This week, I'm stretching.
My mind, with new challenges.
My comfort zone, with a new schedule that toys with my routine.
My limbs, with a 5:30 am running time that (for the first five minutes at least) feels more like a harsh shake awake than the friendly tap on the shoulder it once was.
I'm also stretching the limits of the 24-hour time allotment we're all granted each day. I burn through it greedily, sucking it dry, clamoring for more. My children need me. My job needs me. My websites need me. My dog needs me. My husband (bless his heart), gets to the back of the line, but in the meantime, I need me.
And so I form a new routine. I carve out hours and minutes carefully from the whole, separating sinew from bone, the muscle of my day from the fat: evening TV viewing gets pushed to the side of my plate to make room for teaching, coaching, the car pool, the preschool pickup. The portions are heaping. The backburners are in full use.
I go to bed earlier. I rise earlier.
I reach, and I grab, and I collect moments and I harvest them. I have quite the bushel full. And yet, there will always be something that I just can't fit on the plate. The apple that spills from the cart. The cup that overfloweth, and not in the good way.
This week, it's a gladiator costume.
In the midst of starting this part-time job that takes up three-fourths of my day, and finding after-preschool care for Toby and beginning soccer practice for Calvin and organizing the car pool for Nate and packing three lunches a day before running in the dark and making sure homework is done and signing field trip slips and registering everyone for well, everything and keeping up with the laundry and the packing for school break and taking the dog to obedience class, Calvin mentioned last night at dinner,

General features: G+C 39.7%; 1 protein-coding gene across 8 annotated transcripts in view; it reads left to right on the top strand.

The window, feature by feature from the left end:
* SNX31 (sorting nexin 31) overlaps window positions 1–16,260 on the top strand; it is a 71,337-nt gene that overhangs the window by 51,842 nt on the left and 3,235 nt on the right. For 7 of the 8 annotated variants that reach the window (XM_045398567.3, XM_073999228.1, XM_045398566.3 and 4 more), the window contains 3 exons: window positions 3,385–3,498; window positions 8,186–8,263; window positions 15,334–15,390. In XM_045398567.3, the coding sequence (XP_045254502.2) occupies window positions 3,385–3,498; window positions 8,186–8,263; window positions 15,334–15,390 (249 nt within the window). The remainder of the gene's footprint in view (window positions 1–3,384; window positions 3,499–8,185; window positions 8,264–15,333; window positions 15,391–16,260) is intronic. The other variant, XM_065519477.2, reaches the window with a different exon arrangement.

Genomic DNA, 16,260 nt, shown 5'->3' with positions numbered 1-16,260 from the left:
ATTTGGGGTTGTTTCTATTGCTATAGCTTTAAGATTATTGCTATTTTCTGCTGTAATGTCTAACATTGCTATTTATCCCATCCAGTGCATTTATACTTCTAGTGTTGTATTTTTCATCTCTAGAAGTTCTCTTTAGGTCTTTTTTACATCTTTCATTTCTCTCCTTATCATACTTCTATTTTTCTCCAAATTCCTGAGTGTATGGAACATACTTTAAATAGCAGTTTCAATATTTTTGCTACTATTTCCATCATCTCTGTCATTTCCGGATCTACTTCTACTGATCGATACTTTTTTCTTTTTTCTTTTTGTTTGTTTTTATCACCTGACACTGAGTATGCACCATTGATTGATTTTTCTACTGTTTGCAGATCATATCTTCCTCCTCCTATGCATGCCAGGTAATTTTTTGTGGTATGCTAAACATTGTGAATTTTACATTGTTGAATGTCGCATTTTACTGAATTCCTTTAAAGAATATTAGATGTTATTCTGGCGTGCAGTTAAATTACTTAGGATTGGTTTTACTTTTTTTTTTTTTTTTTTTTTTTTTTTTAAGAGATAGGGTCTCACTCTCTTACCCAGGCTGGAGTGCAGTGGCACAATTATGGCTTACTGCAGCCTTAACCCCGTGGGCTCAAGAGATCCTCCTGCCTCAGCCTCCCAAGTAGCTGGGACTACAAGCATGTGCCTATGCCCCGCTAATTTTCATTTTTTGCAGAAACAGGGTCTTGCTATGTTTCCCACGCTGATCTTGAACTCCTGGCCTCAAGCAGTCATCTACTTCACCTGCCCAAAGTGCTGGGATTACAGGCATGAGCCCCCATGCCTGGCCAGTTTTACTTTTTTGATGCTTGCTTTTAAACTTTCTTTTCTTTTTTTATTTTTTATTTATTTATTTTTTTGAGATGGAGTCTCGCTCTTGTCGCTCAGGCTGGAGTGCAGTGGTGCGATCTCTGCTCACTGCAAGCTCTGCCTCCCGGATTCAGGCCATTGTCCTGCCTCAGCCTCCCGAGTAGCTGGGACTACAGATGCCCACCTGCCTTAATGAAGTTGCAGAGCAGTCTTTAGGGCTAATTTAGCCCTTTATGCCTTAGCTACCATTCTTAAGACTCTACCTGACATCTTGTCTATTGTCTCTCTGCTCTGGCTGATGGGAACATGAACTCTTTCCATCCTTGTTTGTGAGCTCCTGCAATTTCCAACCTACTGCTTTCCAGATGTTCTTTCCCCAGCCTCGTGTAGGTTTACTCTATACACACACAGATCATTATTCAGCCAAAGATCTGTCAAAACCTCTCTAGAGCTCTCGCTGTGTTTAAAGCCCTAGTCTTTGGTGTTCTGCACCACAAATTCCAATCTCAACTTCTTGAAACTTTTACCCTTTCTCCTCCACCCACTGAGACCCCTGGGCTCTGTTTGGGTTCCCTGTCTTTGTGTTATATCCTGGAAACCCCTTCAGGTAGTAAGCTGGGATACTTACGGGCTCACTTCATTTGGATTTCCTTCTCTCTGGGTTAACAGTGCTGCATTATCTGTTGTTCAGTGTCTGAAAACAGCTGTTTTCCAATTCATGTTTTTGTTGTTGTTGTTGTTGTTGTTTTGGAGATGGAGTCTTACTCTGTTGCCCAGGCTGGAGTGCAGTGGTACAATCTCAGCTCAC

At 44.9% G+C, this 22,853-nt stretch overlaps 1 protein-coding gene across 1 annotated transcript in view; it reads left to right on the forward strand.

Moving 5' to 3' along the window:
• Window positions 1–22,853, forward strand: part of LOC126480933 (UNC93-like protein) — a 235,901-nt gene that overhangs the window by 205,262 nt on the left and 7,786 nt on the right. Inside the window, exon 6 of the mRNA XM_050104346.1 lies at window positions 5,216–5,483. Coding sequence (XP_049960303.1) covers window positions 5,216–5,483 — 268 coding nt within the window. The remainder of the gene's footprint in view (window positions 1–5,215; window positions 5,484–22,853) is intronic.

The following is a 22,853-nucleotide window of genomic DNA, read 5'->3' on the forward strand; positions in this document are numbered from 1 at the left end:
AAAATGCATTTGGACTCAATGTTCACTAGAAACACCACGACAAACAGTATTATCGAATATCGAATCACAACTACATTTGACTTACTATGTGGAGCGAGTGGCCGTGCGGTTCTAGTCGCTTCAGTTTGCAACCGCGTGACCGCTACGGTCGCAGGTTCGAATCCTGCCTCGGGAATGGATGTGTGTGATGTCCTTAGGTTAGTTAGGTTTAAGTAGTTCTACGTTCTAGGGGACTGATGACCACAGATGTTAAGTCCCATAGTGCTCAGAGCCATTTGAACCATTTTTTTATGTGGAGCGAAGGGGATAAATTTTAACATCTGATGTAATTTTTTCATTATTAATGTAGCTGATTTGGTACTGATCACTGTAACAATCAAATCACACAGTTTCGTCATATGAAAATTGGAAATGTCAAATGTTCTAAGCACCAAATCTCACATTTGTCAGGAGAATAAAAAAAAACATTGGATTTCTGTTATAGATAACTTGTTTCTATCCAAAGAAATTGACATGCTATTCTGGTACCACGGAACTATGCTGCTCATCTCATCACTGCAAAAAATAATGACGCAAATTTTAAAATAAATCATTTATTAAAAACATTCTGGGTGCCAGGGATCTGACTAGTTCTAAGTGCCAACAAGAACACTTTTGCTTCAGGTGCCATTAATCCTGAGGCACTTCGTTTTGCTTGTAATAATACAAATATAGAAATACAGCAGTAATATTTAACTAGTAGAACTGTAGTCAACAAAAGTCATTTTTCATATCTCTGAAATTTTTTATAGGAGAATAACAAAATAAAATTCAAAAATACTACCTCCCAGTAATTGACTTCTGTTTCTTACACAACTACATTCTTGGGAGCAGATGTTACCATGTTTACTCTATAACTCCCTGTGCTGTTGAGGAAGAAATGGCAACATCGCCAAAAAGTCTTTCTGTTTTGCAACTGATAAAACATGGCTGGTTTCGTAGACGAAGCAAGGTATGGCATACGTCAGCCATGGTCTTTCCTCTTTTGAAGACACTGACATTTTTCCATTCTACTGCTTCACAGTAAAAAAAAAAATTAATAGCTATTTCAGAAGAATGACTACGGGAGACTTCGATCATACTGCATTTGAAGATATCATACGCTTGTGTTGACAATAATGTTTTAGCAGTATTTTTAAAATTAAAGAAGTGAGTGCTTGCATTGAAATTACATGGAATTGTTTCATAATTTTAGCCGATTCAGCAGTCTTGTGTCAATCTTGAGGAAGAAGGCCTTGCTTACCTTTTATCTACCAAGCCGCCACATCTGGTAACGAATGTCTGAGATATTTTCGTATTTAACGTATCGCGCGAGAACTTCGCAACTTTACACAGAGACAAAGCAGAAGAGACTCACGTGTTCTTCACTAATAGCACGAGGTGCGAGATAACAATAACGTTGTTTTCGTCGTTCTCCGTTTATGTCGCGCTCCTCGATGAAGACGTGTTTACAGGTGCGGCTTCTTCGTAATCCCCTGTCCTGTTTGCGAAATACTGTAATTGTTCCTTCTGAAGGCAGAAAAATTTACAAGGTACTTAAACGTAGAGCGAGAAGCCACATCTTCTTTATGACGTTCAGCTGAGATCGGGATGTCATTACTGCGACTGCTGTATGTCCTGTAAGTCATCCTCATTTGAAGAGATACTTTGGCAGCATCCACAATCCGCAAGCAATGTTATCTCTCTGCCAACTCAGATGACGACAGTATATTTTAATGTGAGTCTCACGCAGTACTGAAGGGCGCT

"Oh yeah, and we're all dressing up like gladiators at the last ski race (this Saturday). I need a plume for my helmet and some kind of armor."
And God's truth? I reached to grasp this additional something my child needed...I truly did. My mind immediately conjured an image of a gladiator and inventoried what we might have on-hand to create a costume and attempted to slide 'shop for plume materials' somewhere into the weekly schedule, but I fell short. I had achieved the maximum reach of my arm span, and found myself grasping at empty air.
I just cannot do it.
And I told him so, gently, and then felt the weight of guilt settle into my bones. I tried to shake it to no avail, so instead I just shifted back and forth on my feet a bit, distributing it evenly. (I would have made an excellent Catholic.)
And yet all last night I couldn't get it out of my mind...this need that isn't acute but still wanted. Still important in Calvin's life. In the end, I delegated it to Charlie, who volunteered to head the gladiator costume committee. And the guilt left in a whoosh and the plate became a little less full.
And so the moral of this story? Marry someone wonderful, of course. Someone who will pick up your slack and run with the ball when you cannot. Because there will be times when you cannot. When you flounder. And you'll need someone who will shoulder that single burden that proves too much, and absorb the accompanying guilt. Oh, and will volunteer to euthanize dying rats to boot. (Yes, that's happening. At the vet. This week.)
(Also, come join me this week at 5 Minutes for Going Green, where I'm writing about blogs and websites that can inspire you in your quest to go green...and not just on St. Patrick's Day!)
This post is a part of 'You Capture' at I Should Be Folding Laundry and Wordful Wednesday at Seven Clown Circus.